I’ve been living in Australia for a while now. Obviously, it’s impossible to not compare one region with the other.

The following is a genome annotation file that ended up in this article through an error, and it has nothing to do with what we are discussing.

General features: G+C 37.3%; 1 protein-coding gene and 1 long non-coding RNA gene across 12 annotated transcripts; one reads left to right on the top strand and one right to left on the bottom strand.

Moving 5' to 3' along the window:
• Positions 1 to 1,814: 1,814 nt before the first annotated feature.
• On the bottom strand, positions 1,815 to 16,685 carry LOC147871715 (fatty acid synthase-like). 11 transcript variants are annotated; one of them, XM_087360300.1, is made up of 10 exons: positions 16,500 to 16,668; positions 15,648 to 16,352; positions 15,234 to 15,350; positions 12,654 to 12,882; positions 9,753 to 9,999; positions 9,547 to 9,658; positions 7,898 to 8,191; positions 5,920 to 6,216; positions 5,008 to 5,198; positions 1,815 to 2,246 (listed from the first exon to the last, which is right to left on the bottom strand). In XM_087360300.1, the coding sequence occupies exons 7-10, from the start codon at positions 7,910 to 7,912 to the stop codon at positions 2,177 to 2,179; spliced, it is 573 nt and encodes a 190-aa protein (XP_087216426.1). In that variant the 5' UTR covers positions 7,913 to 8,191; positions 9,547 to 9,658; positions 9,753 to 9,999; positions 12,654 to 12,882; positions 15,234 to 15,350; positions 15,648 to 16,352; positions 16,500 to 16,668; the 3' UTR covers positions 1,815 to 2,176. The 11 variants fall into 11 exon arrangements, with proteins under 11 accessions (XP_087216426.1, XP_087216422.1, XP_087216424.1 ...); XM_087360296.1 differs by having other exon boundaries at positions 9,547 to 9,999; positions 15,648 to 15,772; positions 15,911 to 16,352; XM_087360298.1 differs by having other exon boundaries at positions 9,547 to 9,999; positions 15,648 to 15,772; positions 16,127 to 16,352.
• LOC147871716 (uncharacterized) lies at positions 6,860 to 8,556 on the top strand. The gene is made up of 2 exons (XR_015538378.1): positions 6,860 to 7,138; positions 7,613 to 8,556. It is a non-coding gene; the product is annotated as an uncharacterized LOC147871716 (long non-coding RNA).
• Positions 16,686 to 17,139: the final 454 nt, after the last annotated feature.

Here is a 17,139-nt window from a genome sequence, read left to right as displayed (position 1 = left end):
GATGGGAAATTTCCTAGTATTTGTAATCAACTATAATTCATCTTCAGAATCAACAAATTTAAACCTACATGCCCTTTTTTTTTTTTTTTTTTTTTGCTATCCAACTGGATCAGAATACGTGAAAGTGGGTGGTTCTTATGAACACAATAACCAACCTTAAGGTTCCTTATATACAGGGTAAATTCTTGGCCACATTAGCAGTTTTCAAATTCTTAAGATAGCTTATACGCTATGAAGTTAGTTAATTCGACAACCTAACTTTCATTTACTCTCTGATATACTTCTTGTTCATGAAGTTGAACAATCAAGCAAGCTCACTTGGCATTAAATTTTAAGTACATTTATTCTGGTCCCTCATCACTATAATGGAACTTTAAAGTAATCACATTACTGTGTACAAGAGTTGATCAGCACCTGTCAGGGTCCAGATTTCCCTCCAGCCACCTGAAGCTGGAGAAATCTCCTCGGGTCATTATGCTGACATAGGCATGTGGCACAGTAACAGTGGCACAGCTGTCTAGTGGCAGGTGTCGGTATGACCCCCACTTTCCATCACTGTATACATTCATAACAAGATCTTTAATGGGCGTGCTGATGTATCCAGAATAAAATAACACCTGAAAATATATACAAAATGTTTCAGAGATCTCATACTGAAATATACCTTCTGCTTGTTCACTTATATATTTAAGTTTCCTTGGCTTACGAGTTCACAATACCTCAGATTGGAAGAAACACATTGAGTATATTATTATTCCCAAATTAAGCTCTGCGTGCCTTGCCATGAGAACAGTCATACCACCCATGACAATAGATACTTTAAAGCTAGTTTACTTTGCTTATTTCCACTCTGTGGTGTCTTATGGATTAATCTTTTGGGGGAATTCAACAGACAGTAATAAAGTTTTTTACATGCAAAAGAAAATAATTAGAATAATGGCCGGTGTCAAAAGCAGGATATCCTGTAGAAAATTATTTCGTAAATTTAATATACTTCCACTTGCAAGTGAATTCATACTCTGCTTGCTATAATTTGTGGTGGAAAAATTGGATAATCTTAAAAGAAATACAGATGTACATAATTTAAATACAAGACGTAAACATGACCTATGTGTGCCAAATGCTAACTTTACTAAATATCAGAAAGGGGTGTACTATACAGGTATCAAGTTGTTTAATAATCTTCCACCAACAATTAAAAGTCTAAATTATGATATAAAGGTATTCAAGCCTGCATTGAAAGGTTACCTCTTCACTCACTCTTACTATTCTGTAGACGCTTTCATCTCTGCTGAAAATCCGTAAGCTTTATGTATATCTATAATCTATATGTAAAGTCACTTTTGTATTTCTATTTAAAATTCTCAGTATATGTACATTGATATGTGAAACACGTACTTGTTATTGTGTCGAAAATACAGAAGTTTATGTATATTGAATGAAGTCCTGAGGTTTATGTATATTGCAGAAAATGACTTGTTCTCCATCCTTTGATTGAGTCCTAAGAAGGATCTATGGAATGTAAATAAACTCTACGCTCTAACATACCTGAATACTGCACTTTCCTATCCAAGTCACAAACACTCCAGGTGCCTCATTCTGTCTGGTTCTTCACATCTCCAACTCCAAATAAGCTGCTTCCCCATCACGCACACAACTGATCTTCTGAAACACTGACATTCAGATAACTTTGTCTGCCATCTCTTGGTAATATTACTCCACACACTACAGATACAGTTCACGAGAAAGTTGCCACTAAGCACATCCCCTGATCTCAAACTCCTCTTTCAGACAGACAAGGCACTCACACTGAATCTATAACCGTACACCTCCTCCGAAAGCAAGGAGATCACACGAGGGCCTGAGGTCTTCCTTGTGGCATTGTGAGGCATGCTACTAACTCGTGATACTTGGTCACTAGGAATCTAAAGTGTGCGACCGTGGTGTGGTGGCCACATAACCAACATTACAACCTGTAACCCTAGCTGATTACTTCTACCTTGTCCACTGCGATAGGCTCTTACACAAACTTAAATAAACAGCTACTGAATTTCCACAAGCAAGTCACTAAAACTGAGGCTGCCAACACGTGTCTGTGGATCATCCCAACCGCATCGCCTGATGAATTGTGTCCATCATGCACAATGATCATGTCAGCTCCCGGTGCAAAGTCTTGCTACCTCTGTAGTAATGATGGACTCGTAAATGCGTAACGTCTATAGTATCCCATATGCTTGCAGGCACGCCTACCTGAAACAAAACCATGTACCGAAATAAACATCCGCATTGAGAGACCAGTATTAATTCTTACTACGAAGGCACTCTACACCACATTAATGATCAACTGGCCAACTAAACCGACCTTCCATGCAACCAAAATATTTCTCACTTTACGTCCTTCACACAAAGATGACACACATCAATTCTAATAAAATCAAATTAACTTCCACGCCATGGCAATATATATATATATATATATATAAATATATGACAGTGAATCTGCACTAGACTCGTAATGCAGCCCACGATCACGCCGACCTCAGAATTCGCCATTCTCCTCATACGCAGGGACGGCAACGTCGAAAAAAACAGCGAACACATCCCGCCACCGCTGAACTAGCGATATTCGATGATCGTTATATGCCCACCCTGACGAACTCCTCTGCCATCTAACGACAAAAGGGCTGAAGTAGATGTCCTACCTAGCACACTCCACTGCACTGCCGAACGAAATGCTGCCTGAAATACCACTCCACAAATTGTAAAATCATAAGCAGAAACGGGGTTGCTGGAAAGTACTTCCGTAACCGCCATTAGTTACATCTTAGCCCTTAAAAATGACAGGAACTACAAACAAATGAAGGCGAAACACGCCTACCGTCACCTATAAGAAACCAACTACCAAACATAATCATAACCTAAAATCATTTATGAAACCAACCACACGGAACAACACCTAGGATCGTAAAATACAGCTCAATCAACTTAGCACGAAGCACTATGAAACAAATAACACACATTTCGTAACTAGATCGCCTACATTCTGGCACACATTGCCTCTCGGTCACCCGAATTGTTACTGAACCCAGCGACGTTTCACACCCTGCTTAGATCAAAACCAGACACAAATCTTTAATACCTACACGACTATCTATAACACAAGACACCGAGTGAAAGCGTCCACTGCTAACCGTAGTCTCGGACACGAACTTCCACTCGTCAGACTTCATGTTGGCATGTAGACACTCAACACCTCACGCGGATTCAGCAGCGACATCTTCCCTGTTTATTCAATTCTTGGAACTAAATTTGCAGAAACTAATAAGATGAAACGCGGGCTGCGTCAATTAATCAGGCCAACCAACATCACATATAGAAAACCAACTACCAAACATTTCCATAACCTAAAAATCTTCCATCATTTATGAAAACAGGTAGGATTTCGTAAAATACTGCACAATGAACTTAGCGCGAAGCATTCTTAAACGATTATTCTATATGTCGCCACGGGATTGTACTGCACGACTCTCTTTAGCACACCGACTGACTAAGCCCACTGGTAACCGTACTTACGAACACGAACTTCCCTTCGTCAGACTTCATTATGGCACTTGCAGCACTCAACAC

There are so many differences: the seabed, the coast, the people, culture, food…Unfortunately, we found a sad similarity today, something that all seabeds share. Ever since I joined Oceana in 2010, the only thing that all human beings have in common is our lack of responsibility, that idea that if we throw something into the sea it disappears, when in reality it never really goes away, even if it disappears for a few weeks or months; sooner or later it ends up in the stomachs of animals that confuse garbage with food, or the waves wash it to shore, or it’s trapped on the seabed for a long time. Plastic rivers lie on the bottom of the sea, plastic that no one sees but nonetheless remains. The ROV has shown us the “zone of shame” today, the one that ties your stomach up in knots, and while it sometimes seems that only illegal or irresponsible fishing or merchants are responsible for the destruction, it’s also the fault of regular people, those who have nothing to do with the big industries, and we’re responsible for ensuring that our garbage ends up where it should by managing our waste responsibly. We especially can’t turn our backs on the ocean, not only because it feeds us, but also because we belong to it. We talk about Mother Earth, but let’s not forget that it was the ocean that gave earth life.